Construction of the Bastion of the Saxons was undertaken after a critical stage in Alba Iulia’s history. Despite being strengthened by the walls of the Roman fortress and buttressed by defensive towers built in the fifteenth and sixteenth centuries, the capital of the Principality of Transylvania was, in fact, insufficiently fortified. Advances made in siege technology in that period meant the walls of medieval fortresses were vulnerable to artillery projectiles, so innovative developments in defensive capabilities were required. One solution involved building supplementary fortifications – called flanks or bastions – outside the walls of the fortress but connected to them. These had the role of supporting artillery and casements and allowed defenders to strike besiegers from the flanks. Early bastions were circular, with a polygonal design adopted later.
General Giovanni Batista Castaldo, serving Emperor Ferdinand I of Habsburg, was aware of the weakness of the walls of the Alba Iulia fortress and attempted to improve the situation by adding defensive ditches, four wood and earth bastions, and four artillery platforms emplaced at the four corners of the fortification. These new elements of the defensive system were constructed from 1551 to 1553 and the works were supervised by the Italian architects Pozzo of Milan, Antonio da Bufalo and Andrea of Treviso. In 1566-1567, Giovanadrea Gromo estimated that the fortress had been so strongly fortified that if it was properly supplied with reserves it could withstand the siege of any army for some time.
One persistent problem with the fortress’ defences was the difficulty of flooding the defensive ditches with water. Moats were an important element in the defence of medieval fortresses, impeding besiegers from digging tunnels underneath the walls in order to make them to collapse. For this reason, at the end of the reign of Prince John Sigismund Szapolyai (1540-1571), a proposal to build a new fortified capital in the neighbouring city of Sebeș was adopted by the Diet. The city’s location near the river of the same name offered suitable conditions for the erection of a properly defensible fortress. More important, perhaps, than the adoption of these plans by the Diet of Transylvania, and despite them never being carried out, was the fact that the estates of Transylvania promised to contribute to the construction of the new capital, providing a model for sustaining large scale public works in the future.
During Michael the Brave’s reign in Transylvania, 1599-1600, no work on the consolidation of the walls of the city were made. The vulnerability of the fortification was proved by the siege and destruction it suffered in 1603. Given the precarious condition of the Alba Iulia fortress, Prince Gabriel Báthory (1608-1613) chose to install his court, by ruse, in Sibiu, one of the best fortified cities of Transylvania. This incurred the hostility of Transylvania’s Saxon community, which perceived the act as a breach of their community’s privileges. In 1614, the newly elected Prince Gabriel Bethlen (1613-1629) promised to leave Sibiu and demanded the estates represented in the Diet contribute to the reconstruction of Alba Iulia. The estates promised to send workers and one carriage pulled by four oxen for each five fiscal gates, as well as to make financial contributions. The Saxons promised to cover one third of the cost of construction. For years, insufficient resources, along with military clashes in the west of the principality, delayed the construction works. At times the resources allocated had to be diverted to the consolidation of other strategic strongholds in western Transylvania. Some reports from the summer of 1619 recorded that construction work took place on two bastions. However, from 1619 to 1621, Prince Gabriel Bethlen was involved in military operations in Habsburg Hungary, which reduced efforts to build Alba Iulia’s bastions. In 1625, the privilege granted by the prince to the inhabitants of the city stipulated that they were exempt from all taxes except the obligation of contributing to the construction of the armoury (Kendervár in Hungarian) and the building of a new aqueduct system.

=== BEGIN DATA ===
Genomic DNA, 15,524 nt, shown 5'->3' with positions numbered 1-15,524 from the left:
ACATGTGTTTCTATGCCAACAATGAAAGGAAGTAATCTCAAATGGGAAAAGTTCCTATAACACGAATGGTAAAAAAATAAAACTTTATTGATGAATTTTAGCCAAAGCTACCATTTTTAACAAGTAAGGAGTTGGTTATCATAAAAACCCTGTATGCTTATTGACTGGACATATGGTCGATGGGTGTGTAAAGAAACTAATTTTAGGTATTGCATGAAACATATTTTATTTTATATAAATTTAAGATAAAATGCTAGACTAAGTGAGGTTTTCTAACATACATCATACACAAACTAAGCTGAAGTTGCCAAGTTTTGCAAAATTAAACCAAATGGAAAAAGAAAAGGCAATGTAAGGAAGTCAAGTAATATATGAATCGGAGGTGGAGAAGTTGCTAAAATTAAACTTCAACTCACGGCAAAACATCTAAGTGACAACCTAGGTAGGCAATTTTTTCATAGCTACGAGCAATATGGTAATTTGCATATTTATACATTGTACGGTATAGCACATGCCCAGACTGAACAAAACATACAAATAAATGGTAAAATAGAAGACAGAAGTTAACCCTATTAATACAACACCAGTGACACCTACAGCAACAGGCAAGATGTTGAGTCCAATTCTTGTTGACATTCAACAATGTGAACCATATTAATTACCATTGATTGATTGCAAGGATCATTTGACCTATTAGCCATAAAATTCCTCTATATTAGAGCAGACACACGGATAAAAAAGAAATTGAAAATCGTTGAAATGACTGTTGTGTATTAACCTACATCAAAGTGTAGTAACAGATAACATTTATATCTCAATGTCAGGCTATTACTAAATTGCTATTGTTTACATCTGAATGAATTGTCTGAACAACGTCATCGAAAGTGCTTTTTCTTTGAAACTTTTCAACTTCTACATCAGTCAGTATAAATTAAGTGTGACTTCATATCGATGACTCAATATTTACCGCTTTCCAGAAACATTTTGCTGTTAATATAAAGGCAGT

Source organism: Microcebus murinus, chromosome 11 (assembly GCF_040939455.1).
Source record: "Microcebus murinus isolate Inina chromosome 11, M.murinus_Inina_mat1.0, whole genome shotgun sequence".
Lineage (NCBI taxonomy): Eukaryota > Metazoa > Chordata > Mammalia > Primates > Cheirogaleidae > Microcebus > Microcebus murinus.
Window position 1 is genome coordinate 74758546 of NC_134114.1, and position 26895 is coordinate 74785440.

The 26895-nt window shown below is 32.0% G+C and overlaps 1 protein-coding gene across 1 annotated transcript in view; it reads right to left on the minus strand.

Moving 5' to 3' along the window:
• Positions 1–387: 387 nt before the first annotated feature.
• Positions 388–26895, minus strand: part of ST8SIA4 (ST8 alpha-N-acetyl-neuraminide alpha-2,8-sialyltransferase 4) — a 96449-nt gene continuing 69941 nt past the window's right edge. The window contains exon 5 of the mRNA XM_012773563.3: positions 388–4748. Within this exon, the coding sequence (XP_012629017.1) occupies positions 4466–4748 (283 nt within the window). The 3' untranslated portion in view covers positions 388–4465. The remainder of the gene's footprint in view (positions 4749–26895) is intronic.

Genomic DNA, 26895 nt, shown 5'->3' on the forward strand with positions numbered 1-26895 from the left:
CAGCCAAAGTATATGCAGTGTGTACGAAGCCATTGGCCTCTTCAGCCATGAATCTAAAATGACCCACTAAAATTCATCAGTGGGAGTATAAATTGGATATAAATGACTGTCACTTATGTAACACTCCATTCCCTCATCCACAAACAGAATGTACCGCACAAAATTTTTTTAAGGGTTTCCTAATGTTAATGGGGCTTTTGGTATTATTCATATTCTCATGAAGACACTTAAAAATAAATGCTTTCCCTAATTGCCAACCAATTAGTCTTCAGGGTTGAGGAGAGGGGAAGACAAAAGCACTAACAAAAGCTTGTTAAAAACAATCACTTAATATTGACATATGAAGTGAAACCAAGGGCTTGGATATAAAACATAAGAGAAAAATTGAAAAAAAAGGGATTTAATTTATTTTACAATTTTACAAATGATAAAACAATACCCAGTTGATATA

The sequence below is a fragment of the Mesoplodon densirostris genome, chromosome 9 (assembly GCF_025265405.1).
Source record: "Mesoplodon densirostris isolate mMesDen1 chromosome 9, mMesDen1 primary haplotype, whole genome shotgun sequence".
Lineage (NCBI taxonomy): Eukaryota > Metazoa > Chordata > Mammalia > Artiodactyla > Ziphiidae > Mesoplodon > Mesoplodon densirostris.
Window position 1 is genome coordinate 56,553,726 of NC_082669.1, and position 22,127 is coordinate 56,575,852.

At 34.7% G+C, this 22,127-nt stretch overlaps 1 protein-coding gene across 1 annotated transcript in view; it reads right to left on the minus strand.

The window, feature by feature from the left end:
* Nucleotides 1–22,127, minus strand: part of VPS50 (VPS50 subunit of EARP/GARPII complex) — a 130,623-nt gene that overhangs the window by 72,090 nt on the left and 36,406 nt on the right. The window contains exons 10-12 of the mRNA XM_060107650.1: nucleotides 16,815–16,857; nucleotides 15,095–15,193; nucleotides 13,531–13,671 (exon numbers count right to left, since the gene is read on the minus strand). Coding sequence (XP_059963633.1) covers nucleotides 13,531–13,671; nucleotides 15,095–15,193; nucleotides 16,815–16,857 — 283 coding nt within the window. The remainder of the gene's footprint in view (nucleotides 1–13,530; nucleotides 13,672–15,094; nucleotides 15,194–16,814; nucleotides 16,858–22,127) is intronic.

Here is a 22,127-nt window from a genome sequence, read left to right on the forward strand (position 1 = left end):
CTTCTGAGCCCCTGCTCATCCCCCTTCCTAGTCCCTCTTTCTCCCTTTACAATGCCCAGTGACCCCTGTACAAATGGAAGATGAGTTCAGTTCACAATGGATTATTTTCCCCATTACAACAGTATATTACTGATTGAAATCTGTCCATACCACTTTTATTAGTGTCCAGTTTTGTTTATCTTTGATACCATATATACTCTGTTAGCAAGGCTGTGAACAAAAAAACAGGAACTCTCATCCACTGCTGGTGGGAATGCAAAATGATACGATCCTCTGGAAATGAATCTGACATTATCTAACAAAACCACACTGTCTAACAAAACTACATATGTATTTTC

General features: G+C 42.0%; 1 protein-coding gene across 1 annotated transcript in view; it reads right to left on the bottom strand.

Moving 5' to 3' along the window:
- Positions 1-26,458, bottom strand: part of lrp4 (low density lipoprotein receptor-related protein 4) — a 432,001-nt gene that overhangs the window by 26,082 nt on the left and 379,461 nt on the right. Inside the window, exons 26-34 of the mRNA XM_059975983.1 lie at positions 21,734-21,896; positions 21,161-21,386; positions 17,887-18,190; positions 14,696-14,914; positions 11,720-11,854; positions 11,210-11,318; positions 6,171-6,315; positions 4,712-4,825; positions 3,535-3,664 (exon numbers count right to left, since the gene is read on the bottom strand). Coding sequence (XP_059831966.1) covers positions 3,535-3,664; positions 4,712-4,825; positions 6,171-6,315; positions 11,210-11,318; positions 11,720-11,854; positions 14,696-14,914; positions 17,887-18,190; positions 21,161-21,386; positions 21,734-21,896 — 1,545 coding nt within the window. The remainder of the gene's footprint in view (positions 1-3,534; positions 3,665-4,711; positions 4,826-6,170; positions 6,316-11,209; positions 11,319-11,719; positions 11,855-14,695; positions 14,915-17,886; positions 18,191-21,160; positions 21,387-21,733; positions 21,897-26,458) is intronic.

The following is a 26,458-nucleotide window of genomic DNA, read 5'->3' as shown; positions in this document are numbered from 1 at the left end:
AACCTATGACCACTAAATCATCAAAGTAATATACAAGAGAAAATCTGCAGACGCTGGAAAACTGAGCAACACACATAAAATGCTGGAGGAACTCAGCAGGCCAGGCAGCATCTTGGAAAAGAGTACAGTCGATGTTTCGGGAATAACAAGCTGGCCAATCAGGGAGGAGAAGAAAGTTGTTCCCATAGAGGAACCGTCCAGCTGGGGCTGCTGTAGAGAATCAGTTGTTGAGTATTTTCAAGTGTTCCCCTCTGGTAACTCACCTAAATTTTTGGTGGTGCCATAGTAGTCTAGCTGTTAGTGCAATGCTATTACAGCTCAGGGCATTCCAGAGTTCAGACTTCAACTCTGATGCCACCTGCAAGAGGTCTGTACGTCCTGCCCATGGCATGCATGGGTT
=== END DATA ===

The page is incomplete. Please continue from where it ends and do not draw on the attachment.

The Chronicon Fuchsio-Lupino-Oltardinum records that the southeastern bastion, called the Kendervár, was erected by the Saxons. It noted that the nobility, the Saxons and the Szeklers had agreed to surround Alba Iulia with strong walls and bastions. According to the plans, the prince was responsible for the consolidation of the southwestern corner, while the southeastern one was entrusted to the Saxon community. The construction works at the latter site were coordinated by Valentin Laurentii, called Pfaff, a senator from Sibiu. The same source mentions that an inscription was posted on the bastion indicating the year, 1627, and the coats of arms and names of Michael Lutsch, Mayor of Sibiu, and Coloman Gottmeister, Count of the Saxons.
According to the plans, the corners of the northern side of the fortress were to be consolidated by the nobility and the Szeklers but this task was never accomplished. The reasons for not completing the plans for the consolidation of the fortress at Alba Iulia were the precarious material possibilities of the country and the indecisiveness of the princes in accomplishing this goal. The fortress’ defensive capacity remained weak, even after the bastions were further strengthened by infilling with mud and pebbles in the seventeenth century. After the destruction of the fortress and city during the Ottoman and Tartar invasions of 1658 and 1661, the princes preferred to reside in the Făgăraș fortress, which provided better protection. With Transylvania’s incorporation into the Hapsburg Empire, the two bastions erected during the reign of Gabriel Bethlen were integrated as cavaliers – raised gun emplacements within larger fortifications – as a third line of defence in the new Vauban-type fortress. (C.P.-G.)